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Kanye West's Top Tracks: We Break Down The Best Song From Every One Of Kanye's Album

Kanye West's Top Tracks: We Break Down The Best Song From Every One Of Kanye's Album

By Genesis Owusu | Music | 29 Nov 2017

Fresh off the 7th anniversary of Kanye West's "My Beautiful Dark Twisted Fantasy", our resident hip-hop expert and all-round king, Genesis Owusu, breaks down his favourite track from each one of Kanye's albums. Check it out! 

Kanye West – the self proclaimed “greatest artist of all time.” One of the most prolific architects of sound, fashion and design that modern history has birthed, and one of the most divisive figures of the 21st century. It seems like every person with access to the outside world has an opinion on Kanye West, especially Kanye West himself, as he’s conveyed on tracks such as 2016’s subtly titled, “I Love Kanye”. The spectrum seems to lack much range, with most people either identifying their feelings as a burning hatred, or an endearing love and admiration. I am unashamedly on the side of the latter. 

One thing that I undoubtedly believe, is that regardless of your feelings towards Kanye West “the man”, Kanye West “the musician” is one of the most influential, ground-breaking and talented artists of our time, with one of the greatest discographies in hip-hop history. I live in Canberra, Australia; not long ago a friend and I drove to Sydney and back in a day. During our time on the road, we listened to every single solo Kanye album, front to back, top to bottom, from the 2004 breakout, The College Dropout, to 2016’s muddled masterpiece, The Life of Pablo. Now with all that West waviness still afresh in my soul, I present to you my favourite songs from every Kanye West album.

 

The College Dropout: Spaceship


In an era of hip-hop dominated by du rags and 50 Cents, Kanye, in classic Kanye fashion, decided to break through the seams on his debut release, with a song about disgruntledly working in a clothing store while trying to hustle a music career from scratch. “
Y'all can't match my hustle…lock yourself in a room doing 5 beats a day for 3 summers,” he raps. It’s a song that just about every creative can relate to, and probably says some things we all wish we could say in these hard times: “If my manager insults me again, I will be assaulting him.” The track is buttery, guided by a soulful Marvin Gaye sample to swoon the hips and melt the heart. 

Honourable mentions to Jesus Walks, one of the most pivotal tracks of West’s early career, in which he stamps his foot down in all caps in the name of his religious beliefs, and Through the Wire, a song that was one of the first glimpses into the oncoming unstoppable force that is Kanye West, as he raps with his jaw completely wired shut.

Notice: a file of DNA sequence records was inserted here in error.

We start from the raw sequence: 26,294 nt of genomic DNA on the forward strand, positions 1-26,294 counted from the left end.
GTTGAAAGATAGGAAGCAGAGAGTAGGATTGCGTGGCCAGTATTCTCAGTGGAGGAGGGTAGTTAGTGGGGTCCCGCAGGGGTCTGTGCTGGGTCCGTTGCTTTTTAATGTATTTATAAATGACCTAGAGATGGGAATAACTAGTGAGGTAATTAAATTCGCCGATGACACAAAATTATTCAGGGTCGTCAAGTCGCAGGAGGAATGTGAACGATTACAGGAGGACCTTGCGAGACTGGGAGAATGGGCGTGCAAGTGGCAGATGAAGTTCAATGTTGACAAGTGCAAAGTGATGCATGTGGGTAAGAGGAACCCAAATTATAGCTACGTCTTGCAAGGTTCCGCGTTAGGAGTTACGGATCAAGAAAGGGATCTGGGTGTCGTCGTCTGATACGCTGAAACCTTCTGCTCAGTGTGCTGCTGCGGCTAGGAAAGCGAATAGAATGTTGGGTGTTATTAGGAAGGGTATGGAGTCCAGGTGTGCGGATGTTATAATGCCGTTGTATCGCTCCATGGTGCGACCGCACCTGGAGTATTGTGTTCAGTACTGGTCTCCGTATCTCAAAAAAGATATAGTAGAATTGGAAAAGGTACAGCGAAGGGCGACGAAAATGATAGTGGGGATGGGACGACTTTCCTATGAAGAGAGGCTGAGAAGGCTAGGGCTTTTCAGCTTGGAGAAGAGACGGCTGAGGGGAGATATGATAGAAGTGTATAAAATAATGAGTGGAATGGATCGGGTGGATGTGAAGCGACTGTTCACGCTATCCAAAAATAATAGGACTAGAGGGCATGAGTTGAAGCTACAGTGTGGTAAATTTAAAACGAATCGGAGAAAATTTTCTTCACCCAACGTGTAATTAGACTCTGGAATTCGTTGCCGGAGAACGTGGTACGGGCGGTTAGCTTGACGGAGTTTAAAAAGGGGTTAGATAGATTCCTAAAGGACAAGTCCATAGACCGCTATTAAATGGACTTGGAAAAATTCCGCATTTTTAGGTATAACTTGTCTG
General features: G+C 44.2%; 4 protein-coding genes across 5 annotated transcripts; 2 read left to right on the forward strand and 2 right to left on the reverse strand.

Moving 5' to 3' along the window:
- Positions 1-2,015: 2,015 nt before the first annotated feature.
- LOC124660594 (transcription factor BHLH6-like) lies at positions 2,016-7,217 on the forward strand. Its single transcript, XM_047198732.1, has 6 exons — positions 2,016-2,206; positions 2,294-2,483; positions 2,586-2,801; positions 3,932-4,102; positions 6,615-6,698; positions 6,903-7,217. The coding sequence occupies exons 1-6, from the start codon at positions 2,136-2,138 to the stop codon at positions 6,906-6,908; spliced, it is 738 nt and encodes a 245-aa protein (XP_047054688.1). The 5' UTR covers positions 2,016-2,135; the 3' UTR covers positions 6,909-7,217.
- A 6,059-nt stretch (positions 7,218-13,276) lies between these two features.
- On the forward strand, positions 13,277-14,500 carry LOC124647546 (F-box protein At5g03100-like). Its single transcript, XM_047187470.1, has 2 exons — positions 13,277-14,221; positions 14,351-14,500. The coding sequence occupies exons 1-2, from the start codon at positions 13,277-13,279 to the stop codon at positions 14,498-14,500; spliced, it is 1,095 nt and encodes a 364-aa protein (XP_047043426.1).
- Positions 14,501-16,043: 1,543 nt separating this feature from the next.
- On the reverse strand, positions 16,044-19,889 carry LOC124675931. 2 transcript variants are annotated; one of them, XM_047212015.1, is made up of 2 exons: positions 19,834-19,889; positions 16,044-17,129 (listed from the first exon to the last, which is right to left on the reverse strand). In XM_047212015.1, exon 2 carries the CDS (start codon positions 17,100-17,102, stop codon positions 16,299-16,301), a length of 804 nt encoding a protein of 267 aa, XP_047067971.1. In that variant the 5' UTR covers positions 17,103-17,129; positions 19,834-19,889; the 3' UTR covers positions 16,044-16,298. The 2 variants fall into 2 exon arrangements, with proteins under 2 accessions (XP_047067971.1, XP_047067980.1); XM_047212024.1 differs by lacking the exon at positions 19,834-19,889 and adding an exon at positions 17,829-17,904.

Late Registration: Touch the Sky


That glowing, triumphant Curtis Mayfield horn flip is enough to get me out of bed any morning, rain or shine. The track tastes like breakfast on your birthday and sounds like when you make a good comeback in an argument and everyone around you goes “OOOHHHH”. Touch the Sky also formally introduced the world to the man who would become the legendary, globally-renowned wordsmith, Lupe Fiasco. And can we talk about the music video real quick? Evel Kanyevel? Amazing. Fun fact: Evel Knievel actually tried to sue Kanye for that depiction, but the case was later settled – Evel Knievel confirmed unwavy. But with a cast consisting of Pamela Anderson, Tracee Ellis Ross and Nia Long, we can’t pay attention to the negatives. As the wise Tracee Ellis Ross once said: “WHAT ABOUT DA ASSS??”

Honourable mentions to Hey Mama, a soul bearing, vulnerable track dedicated to the now late Donda West, and also all four skits just for being hilarious.

 

 Graduation: Can’t Tell Me Nothing 

If I had to choose one song that summarises Kanye West, this song would be a strong contender. The complete, relentless defiance oozes from every crevice of this track, stirred in with bleak honesty and a tumultuous self-awareness that had West acknowledging his faults, but wondering if he could ever resurge from them. In 2016, I got to perform at Groovin’ The Moo – now, I usually don’t even perform covers, but when the news spread, this one West hater, knowing of my deep Yeezy fanhood, told me “just don’t do any Kanye songs.” EXCUSE ME, WAS YOU SAYING SOMETHING? UH UH, YOU CAN’T TELL ME NOTHING. Of course I performed it. 

Honourable mentions to Stronger and Good Life, two songs that catapulted Kanye into the mainstream, and Good Morning, which has served as my alarm many a time.

 

808s & Heartbreak: Welcome to Heartbreak

This one was a very close competition between Welcome to Heartbreak and Amazing, but unfortunately Jeezy’s feature verse took Amazing down a notch; “Standing at the podium, ’m trying to watch my sodium”…aight Jeezy.

Welcome to Heartbreak is a song that tragically depicts the unsavoury fruits of Kanye’s hard labour. His journey up until this point had been one of struggle, toiling restlessly to reach the top, only to realise how alone he is once he got there. “Dad cracked a joke, all the kids laughed, but I couldn’t hear him all the way in first class, chased the good life my whole life long, look back on my life and my life gone, where did I go wrong?” Beautifully assisted by Mr Rager himself, Kid Cudi, this song is a devastating showpiece. 

Honourable mentions to Amazing (even after the Jeezy verse) – a track that details the incredible power that West holds, to the extent that he himself fears it.